The Pancake Breakfast tradition was initiated in 1974 as a fundraiser to aid a faraway cause. The 34 Rotary Clubs of Israel were constructing a rehabilitation center for soldiers injured during the Yom Kippur War, and had contacted the Elizabeth Club in search of a price quite for two Elizabeth-made pool tables. The club purchased the slate tables, arranged for shipment to Israel, and conceived the pancake breakfast as a way to fund the donation. President Rev. Guy Lambert hosted the event in his church, the Third Presbyterian. The $1,350 profit from the event enabled Club International Service Chairman Herb Brown to present the two tables to the Israeli Rotary Committee at Haifa, Israel in March of 1974.
Two long-held traditions, recognition of Valentine's Day and Mother's Day, were begun in 1959, and updated in 1984 under President Stu Berkowitz who moved the May meeting to June where it became the annual installation event for new officers. Past President Tom Wacaster is credited with starting the Club's observance of Secretary's Day.
Robert Verkouille presided over the Club during its 60th anniversary in 1977. One of the highlights that year was the Club's hosting a joint meeting with its sister club - the Kitami (Japan) Rotary Club.
In 1981, President Al Taylor started a "fruitful" fundraiser - the annual fruit sale.
In 1982, the Club began selling an innovative series of lithographs entitled "Elizabeth-Treasures of the Past" to fund the Club's fledgling scholarship program. Then President John Jacobson earned the nickname "General John" as a result of his energetic sales efforts. The scholarship effort flourished as a result of this lithograph program as well as a generous bequest from the estate of member Al Davis and his wife Louise. Since 1986 it has been known as the Albert and Louise Davis Scholarship Fund of the Rotary Club of Elizabeth, and has provided assistance to dozens of graduating Elizabeth High School students.
During the 1980's Rotary International discovered the power that could result from all of its 25,000 clubs addressing a single issue. This issue was nothing less than the elimination of polio from the face of the earth. In 1987 past President Bill Mealia became the District chairman of this effort, named PolioPlus. Bill's fundraising efforts produced over $650,000 from District 7510 - an amount which included $13,700 from the Elizabeth Rotary Club. Club members bettered their original goal of $10,000 by almost 40 percent during a vigorous campaign which involved the administrations of past presidents Jonathan Linden, Bill Berg, Ted Granberg and Steve Hafer. Worldwide, PolioPlus raised over $245 million. Rotary is well on its way toward its dream of eradicating polio by the year 2005.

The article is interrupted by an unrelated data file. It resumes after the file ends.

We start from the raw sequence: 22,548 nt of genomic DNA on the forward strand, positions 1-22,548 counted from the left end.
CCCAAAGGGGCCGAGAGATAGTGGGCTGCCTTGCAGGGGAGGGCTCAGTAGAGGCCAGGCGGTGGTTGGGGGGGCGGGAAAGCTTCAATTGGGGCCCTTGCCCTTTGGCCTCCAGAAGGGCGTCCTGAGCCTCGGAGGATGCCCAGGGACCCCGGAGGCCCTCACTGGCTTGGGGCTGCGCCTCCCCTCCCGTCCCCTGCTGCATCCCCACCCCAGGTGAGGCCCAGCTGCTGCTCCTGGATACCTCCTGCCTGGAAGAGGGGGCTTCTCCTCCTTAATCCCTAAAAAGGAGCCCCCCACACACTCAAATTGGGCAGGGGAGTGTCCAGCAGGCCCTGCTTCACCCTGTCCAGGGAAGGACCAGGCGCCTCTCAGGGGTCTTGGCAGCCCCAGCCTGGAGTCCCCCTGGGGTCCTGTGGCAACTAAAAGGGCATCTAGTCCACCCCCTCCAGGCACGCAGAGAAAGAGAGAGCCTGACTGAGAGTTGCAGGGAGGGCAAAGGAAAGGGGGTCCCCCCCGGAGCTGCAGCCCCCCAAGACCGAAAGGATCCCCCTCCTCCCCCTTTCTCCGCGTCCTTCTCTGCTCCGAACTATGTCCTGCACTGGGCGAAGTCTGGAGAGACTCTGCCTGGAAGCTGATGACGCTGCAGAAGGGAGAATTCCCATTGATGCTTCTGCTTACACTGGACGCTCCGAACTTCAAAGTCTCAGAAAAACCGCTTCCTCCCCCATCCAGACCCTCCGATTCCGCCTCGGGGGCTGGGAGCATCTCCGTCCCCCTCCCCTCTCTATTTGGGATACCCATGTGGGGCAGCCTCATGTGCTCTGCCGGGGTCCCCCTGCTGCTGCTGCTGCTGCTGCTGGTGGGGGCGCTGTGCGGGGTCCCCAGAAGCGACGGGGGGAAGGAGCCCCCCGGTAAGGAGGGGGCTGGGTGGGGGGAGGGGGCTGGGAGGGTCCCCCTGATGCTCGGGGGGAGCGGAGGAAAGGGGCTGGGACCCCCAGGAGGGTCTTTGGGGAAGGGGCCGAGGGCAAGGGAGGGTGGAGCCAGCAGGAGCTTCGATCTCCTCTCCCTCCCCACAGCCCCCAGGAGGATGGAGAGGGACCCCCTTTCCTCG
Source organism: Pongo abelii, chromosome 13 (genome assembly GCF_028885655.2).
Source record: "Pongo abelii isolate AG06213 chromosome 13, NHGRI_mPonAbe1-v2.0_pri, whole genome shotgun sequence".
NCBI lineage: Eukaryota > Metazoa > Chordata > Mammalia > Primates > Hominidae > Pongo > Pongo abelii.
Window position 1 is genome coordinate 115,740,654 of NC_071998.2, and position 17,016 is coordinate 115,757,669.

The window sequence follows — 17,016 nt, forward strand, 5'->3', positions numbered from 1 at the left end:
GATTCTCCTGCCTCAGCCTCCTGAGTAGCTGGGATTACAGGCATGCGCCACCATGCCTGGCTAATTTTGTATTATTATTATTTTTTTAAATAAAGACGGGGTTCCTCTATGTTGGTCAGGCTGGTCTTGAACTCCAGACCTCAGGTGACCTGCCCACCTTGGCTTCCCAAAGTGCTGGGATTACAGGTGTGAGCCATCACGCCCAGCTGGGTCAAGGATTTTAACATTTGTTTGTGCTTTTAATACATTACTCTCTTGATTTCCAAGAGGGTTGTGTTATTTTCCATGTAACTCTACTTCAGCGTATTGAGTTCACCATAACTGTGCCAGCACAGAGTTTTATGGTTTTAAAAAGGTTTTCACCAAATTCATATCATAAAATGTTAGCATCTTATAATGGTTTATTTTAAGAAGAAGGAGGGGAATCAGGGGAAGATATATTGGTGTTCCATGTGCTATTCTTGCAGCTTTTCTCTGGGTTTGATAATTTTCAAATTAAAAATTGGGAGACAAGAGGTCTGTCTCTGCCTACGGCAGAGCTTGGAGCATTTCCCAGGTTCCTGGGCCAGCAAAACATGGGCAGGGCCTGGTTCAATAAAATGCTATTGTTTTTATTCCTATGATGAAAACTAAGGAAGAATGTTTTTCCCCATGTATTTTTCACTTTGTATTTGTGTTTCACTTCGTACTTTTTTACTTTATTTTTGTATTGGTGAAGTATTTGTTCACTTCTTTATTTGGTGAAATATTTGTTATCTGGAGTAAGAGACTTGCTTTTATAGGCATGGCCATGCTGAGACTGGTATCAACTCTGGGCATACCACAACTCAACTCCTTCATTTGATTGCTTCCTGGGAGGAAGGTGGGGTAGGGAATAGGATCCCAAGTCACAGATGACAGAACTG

Over the years the Club has bestowed the honor of a Paul Harris Fellow (named after the founder of Rotary), upon many of it members. The first Paul Harris Fellow was given to Past District Governor Rev. Robert Scott by President Leonard Duca in 1972. The second was awarded to Herb Brown by Ralph Mancini during Tom Wacaster's administration in 1980.
President Stan Kerian started the practice of naming a policeman and fireman of the year during his term in 1985.
Jon Linden was president in 1987 when Rotary International opened its doors to women. The Elizabeth Club wasted no tine in admitting women members, the first of whom was Ruth Brewster, daughter of late member Harry Lebau. Today there are six women in the Club.
A record $33,000 in charitable giving and scholarship funds were distributed during Steve Hafer's presidency in 1989-90, a year which also saw all club records become computerized.
Club members enjoy a variety of recreational activities, thanks to the efforts of several key members. Annual theater outings to the Papermill Playhouse are organized by Frank Gentempo, annual outings to the Monmouth Racetrack are led by Mike Porcelli, and a recent trip to Ellis Island was organized by Seymour Shapiro.
The Elizabeth Club gained international recognition when member Yung Soo Yoo began a program of reuniting Korean families. Under his "Family Reunion Project". Yung Soo has personally financed the plane trips of dozens of Korean wives who were separated for as long as seven years from their husbands who had immigrated illegally to the United States. The men have since been granted amnesty; however, they were unable to communicate with their loved ones in Korea. Yung Soo is currently being utilized by President George Bush to help open the long-locked doors of North Korea.
The Gulf War occurred during Peter Leonardis' term as President. Under his guidance a giant banner proclaiming "The Rotary Club of Elizabeth Supports Our Troops" was produced and hung over Elizabeth City Hall during victory celebrations.
Past President Joseph Milo received the coveted Vocational Service Award from District 7510 during the District Vocational Assembly held last October. He received his award from current Club President Doug Harris and Rotary International President Rajendra Saboo.
The Rotary Club of Elizabeth is a leader among civic organizations in the area. Its efforts to live up to the Rotary motto of "Service Above Self" have resulted in substantial contributions to Elizabeth and its causes. The heritage of the past 90 years is the effort of its many dedicated Rotarians. Our goal for the next 90 years is to be worthy of this heritage.